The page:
While Maoists may feel their demands are reasonable, they should realise they are weakening their cause by continuing to hold Sukma Collector Alex Paul Menon and Odisha legislator Jhina Hiakaka in captivity. If they think that by holding out threats they can force the government to submit, they are wrong. It is time they realised the futility of their misadventure. No government worth its salt will agree to all their demands. They would do well to follow Binayak Sen's advice to release Mr. Menon unconditionally. If they take an uncompromising stand, no one will come forward to mediate on their behalf — as is evident from Manish Kunjam and Prashant Bhushan's refusal to do so.
Enough is enough. Maoists have been a thorn in the flesh ever since they declared war against the state. The abduction of Mr. Menon and the killing of his two security guards show the rebels have an upper hand when it comes to security. How long are we going to take it lying down? We can't let them dictate terms any more.
K.G. Koru Kuttan Nair,
Maoists are facing a crisis. With the new generation of civil servants pushing the development agenda relentlessly, they find their constant cries of lack of development having few takers. With development, the residents of the red corridor are becoming more aware of their rights, and more capable of demanding them from the state. The ideals and methodology propounded and practised by Maoists are fast losing credence. The rebels are, therefore, redoubling their efforts to regain lost ground by hitting at the agents of state-led development. We must battle on.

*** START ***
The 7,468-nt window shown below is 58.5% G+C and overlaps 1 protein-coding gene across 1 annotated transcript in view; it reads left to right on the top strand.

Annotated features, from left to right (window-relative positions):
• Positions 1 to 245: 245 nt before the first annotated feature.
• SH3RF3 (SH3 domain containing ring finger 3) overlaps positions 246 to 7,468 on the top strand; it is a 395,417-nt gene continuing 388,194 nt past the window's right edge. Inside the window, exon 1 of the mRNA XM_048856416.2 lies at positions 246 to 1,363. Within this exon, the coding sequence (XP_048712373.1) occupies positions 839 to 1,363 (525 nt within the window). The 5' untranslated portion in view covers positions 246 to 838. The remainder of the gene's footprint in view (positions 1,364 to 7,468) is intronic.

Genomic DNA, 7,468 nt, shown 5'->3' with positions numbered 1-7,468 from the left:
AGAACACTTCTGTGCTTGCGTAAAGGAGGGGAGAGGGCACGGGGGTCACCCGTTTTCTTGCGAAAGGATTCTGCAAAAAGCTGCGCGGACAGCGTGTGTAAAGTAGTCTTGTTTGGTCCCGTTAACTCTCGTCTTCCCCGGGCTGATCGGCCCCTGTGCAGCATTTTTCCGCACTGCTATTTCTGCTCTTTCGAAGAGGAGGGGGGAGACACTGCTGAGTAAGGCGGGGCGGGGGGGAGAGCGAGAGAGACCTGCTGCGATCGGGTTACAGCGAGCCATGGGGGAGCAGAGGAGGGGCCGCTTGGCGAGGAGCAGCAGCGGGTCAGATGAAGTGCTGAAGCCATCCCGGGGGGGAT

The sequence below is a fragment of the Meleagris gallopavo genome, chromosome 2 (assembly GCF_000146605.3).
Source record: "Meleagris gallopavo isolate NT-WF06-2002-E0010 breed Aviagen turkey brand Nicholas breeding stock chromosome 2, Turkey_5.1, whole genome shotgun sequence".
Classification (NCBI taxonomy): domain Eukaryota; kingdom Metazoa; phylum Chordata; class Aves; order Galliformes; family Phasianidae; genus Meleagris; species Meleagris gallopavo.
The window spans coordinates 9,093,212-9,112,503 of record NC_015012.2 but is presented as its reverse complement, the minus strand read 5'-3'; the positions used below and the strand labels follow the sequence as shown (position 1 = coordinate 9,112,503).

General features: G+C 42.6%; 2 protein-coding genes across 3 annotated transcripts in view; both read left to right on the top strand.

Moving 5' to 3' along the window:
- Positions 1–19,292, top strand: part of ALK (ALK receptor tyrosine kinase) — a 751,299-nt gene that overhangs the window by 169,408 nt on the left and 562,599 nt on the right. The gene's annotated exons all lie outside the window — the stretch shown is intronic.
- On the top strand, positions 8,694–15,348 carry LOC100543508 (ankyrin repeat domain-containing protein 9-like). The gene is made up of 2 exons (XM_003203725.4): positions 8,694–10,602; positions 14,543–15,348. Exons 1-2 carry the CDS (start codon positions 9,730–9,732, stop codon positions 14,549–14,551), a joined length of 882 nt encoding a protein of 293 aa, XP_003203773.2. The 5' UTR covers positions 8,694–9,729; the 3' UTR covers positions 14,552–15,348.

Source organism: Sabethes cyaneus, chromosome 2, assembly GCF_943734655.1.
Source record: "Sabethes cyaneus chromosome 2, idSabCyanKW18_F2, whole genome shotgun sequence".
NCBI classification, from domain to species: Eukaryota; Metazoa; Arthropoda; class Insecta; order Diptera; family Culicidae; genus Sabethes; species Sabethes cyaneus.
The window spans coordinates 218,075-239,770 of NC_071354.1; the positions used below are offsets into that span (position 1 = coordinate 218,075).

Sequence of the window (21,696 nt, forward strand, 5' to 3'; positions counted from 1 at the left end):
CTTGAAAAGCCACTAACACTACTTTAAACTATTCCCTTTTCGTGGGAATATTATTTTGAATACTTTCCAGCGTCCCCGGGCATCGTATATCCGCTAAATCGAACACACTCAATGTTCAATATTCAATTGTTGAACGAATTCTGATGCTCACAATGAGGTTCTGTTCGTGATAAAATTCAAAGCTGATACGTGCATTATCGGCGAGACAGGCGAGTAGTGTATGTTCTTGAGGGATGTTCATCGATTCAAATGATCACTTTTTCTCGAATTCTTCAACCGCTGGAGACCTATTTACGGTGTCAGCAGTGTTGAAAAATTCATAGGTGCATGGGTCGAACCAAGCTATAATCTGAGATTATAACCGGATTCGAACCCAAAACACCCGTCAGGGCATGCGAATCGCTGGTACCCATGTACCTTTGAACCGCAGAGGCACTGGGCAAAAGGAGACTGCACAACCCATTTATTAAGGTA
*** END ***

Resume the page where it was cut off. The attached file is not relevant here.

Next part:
Amna S. Tasneem,
It is futile to expect terrorists, law-breakers and rebels, fed on ideas of class struggle and religious fanaticism, to see reason or behave humanely. The difference between decadent human elements and cultured society lies in the respect shown for the existing social and legal framework. For rebels, everyone belonging to the organised society is a class enemy, even if he or she is humane. They understand only violence. Invariably, it is the underprivileged and the tribals who are killed in a crossfire between them and the government. Unless the government gets rid of red-tapism, lethargy and corruption in the implementation of welfare measures, insurgency and its violent consequences will be difficult to prevent.